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Mod note: General note, please be mindful of the History charter and keep postings civil.
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16-04-2019, 17:36   #20
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Were they used all that often, though? I'm not an expert on the later/more recent period, but it sounds like heavy guns were the exception, not the rule.

Certainly, most of the ambushes in the Tan War were hit and run, so anything heavier than what one man could escape with would have been a burden.



True, but then, to what extent were either gun types used? The Truce happened before the imported Thompsons could be used, and they didn't seem to make much of an appearance during the CW.

Likewise for the Lewis - you hear of them used occasionally in the CW, particularly during urban combat like in Dublin or Limerick at the start, but the only notable thing the Free Stater Lewis gun at Beal na blath was jam.



The police barracks taken were at the start of the war would not have been particularly well-equipped save for standard rifles and pistols - British sources were scathing in their estimation of the RIC as having gone to seed as a military force.

And, with one exception (in Cork, I think), no BA bases were captured - indeed, Mulcahy made that fact into a point during the Treaty debates.

BA gear would have been captured in fights like Kilmchael and Clonfin but, then, again, what use would a flying column really have in anything less agile than a rifle?

For the most part, IRA units avoided head-on confrontation with Crown forces unless it couldn't be helped, as the British - and later the Free State - had the numbers, training and armour to overwhelm most units. An extra Thompson or Lewis would not have made a real difference to a force designed to be a guerilla one.
I'd just like to add to this that in the 60's the Viet Cong had no motarized transport were able to carry around M1919's, Soviet RP-46's, German MG 34's & MG 42's (nicknamed as buzz saws because of the rapid firing noise), the very heavey ones the Soviet Maxim, SG 43 & DShK and a Chinese MG 08, all these were transported on foot or push bike along the Ho Chi Minh trail, and the Vietnamese are much smaller people generally than Irish, they also had a wide range of different mortars they used.

So I don't think it would be a huge problem for say the Cork IRA to transport them. Lewis guns were pretty heavey themselves anyway & there was no problem with them.

Yes, all the IRA's attacks were hit & run attacks, with some exceptions like Kilmichael or the Customs House. But if they had access to a Browning M1917 or a M1919 or a even older GPMG and some mortars they could engage the British forces in a actual battle not a just a 5 minute hit & run attack, which really put little pressure on the British Government, and if Crossbarry is anything to go buy the IRA would have a good chance of beating British forces in a sustained battle.
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16-04-2019, 21:51   #21
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I'd just like to add to this that in the 60's the Viet Cong had no motarized transport were able to carry around M1919's, Soviet RP-46's, German MG 34's & MG 42's (nicknamed as buzz saws because of the rapid firing noise), the very heavey ones the Soviet Maxim, SG 43 & DShK and a Chinese MG 08, all these were transported on foot or push bike along the Ho Chi Minh trail, and the Vietnamese are much smaller people generally than Irish, they also had a wide range of different mortars they used.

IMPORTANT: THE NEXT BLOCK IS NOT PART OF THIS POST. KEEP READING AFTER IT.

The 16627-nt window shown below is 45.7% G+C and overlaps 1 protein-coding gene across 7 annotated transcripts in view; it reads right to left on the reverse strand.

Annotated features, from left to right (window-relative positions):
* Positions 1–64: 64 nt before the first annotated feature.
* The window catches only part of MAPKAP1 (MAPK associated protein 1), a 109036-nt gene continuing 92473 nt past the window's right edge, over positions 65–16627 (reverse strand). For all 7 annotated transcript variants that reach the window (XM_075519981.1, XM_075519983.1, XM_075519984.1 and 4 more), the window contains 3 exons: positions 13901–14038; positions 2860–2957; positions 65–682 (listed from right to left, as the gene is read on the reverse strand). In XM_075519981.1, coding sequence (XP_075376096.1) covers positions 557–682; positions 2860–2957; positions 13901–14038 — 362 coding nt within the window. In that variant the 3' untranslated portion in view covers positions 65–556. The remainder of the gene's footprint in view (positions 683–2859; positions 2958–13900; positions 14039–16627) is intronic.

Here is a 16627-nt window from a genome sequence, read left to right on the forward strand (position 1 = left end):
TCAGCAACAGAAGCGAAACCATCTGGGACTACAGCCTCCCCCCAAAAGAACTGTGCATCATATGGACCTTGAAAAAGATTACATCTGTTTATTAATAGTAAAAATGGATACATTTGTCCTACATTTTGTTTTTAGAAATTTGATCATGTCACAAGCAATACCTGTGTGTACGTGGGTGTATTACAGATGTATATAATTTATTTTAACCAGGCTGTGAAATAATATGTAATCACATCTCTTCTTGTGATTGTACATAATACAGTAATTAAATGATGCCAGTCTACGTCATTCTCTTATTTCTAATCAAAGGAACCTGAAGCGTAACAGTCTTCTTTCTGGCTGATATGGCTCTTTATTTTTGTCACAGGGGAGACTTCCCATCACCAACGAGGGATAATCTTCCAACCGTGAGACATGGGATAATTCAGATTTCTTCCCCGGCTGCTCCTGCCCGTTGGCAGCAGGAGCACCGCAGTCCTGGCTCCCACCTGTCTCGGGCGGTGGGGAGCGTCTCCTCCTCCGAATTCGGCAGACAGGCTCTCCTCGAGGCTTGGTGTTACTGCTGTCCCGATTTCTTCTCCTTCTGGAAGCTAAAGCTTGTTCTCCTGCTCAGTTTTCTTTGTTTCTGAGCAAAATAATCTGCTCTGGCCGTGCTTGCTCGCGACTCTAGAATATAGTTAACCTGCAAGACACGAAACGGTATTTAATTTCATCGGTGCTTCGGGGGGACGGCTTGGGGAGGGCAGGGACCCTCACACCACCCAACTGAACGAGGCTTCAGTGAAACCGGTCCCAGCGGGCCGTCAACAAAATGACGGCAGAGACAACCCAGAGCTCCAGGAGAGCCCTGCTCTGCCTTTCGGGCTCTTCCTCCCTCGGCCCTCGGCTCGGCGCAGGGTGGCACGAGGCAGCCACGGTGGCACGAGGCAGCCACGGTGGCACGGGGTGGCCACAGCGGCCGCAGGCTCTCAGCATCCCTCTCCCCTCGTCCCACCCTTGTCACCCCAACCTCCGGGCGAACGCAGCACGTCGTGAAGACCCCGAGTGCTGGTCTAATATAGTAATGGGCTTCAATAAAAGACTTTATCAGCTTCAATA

So I don't think it would be a huge problem for say the Cork IRA to transport them. Lewis guns were pretty heavey themselves anyway & there was no problem with them.

Yes, all the IRA's attacks were hit & run attacks, with some exceptions like Kilmichael or the Customs House. But if they had access to a Browning M1917 or a M1919 or a even older GPMG and some mortars they could engage the British forces in a actual battle not a just a 5 minute hit & run attack, which really put little pressure on the British Government, and if Crossbarry is anything to go buy the IRA would have a good chance of beating British forces in a sustained battle.

The Viet Cong did have the advantages of the jungle as coverage, and a friendly neighbour in the form of North Vietnam to provide supplies and bases, not to mention the aid of another superpower, the USSR. The IRA during either the WoI or CW had no such advantages.

Having said that, the anti-Treaty IRA had built up a respectable-sized fleet of pilfered cars, allowing them to quite mobile - Ernie O'Malley was able to lead a group of Dublin-Tipperary men, riding on such vehicles, against a series of successful engagements against the FS in the opening few weeks of the CW. He only stopped when Liam Lynch ordered him back to Dublin to take charge there.

Would have been interesting to consider the result if the ATs had continued using such mobile tactics. As it was, Lynch was a firm believer in guerilla tactics, which put the ATs on the defensive (much to O'Malley's frustration, if his letters to LL are anything to go by).
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16-04-2019, 23:44   #22
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I'd just like to add to this that in the 60's the Viet Cong had no motarized transport were able to carry around M1919's, Soviet RP-46's, German MG 34's & MG 42's (nicknamed as buzz saws because of the rapid firing noise), the very heavey ones the Soviet Maxim, SG 43 & DShK and a Chinese MG 08, all these were transported on foot or push bike along the Ho Chi Minh trail, and the Vietnamese are much smaller people generally than Irish, they also had a wide range of different mortars they used.

So I don't think it would be a huge problem for say the Cork IRA to transport them. Lewis guns were pretty heavey themselves anyway & there was no problem with them.

Yes, all the IRA's attacks were hit & run attacks, with some exceptions like Kilmichael or the Customs House. But if they had access to a Browning M1917 or a M1919 or a even older GPMG and some mortars they could engage the British forces in a actual battle not a just a 5 minute hit & run attack, which really put little pressure on the British Government, and if Crossbarry is anything to go buy the IRA would have a good chance of beating British forces in a sustained battle.